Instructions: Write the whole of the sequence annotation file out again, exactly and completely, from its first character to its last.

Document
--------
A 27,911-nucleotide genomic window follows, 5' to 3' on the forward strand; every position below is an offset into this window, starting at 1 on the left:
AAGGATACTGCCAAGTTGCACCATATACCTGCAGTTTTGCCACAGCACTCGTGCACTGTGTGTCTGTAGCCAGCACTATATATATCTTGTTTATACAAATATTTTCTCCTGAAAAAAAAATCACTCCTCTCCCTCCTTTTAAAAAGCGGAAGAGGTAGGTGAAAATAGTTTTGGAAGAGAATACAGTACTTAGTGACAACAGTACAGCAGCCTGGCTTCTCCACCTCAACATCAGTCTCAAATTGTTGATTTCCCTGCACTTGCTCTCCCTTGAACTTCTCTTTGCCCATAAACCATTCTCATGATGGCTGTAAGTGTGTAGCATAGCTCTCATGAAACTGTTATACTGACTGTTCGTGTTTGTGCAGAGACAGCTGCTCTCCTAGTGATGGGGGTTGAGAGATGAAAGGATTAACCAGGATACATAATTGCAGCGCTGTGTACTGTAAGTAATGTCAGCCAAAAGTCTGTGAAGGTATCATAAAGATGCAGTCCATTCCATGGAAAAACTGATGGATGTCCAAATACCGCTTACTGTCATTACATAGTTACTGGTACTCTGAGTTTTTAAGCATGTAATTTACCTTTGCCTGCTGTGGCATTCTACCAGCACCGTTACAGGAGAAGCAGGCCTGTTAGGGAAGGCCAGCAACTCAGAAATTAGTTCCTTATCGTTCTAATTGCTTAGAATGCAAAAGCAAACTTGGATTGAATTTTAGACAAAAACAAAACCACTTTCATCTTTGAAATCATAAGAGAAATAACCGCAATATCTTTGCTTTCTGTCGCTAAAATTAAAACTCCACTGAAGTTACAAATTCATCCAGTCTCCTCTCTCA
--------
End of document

A 27,911-nucleotide genomic window follows, 5' to 3' on the forward strand; every position below is an offset into this window, starting at 1 on the left:
AAGGATACTGCCAAGTTGCACCATATACCTGCAGTTTTGCCACAGCACTCGTGCACTGTGTGTCTGTAGCCAGCACTATATATATCTTGTTTATACAAATATTTTCTCCTGAAAAAAAAATCACTCCTCTCCCTCCTTTTAAAAAGCGGAAGAGGTAGGTGAAAATAGTTTTGGAAGAGAATACAGTACTTAGTGACAACAGTACAGCAGCCTGGCTTCTCCACCTCAACATCAGTCTCAAATTGTTGATTTCCCTGCACTTGCTCTCCCTTGAACTTCTCTTTGCCCATAAACCATTCTCATGATGGCTGTAAGTGTGTAGCATAGCTCTCATGAAACTGTTATACTGACTGTTCGTGTTTGTGCAGAGACAGCTGCTCTCCTAGTGATGGGGGTTGAGAGATGAAAGGATTAACCAGGATACATAATTGCAGCGCTGTGTACTGTAAGTAATGTCAGCCAAAAGTCTGTGAAGGTATCATAAAGATGCAGTCCATTCCATGGAAAAACTGATGGATGTCCAAATACCGCTTACTGTCATTACATAGTTACTGGTACTCTGAGTTTTTAAGCATGTAATTTACCTTTGCCTGCTGTGGCATTCTACCAGCACCGTTACAGGAGAAGCAGGCCTGTTAGGGAAGGCCAGCAACTCAGAAATTAGTTCCTTATCGTTCTAATTGCTTAGAATGCAAAAGCAAACTTGGATTGAATTTTAGACAAAAACAAAACCACTTTCATCTTTGAAATCATAAGAGAAATAACCGCAATATCTTTGCTTTCTGTCGCTAAAATTAAAACTCCACTGAAGTTACAAATTCATCCAGTCTCCTCTCTCA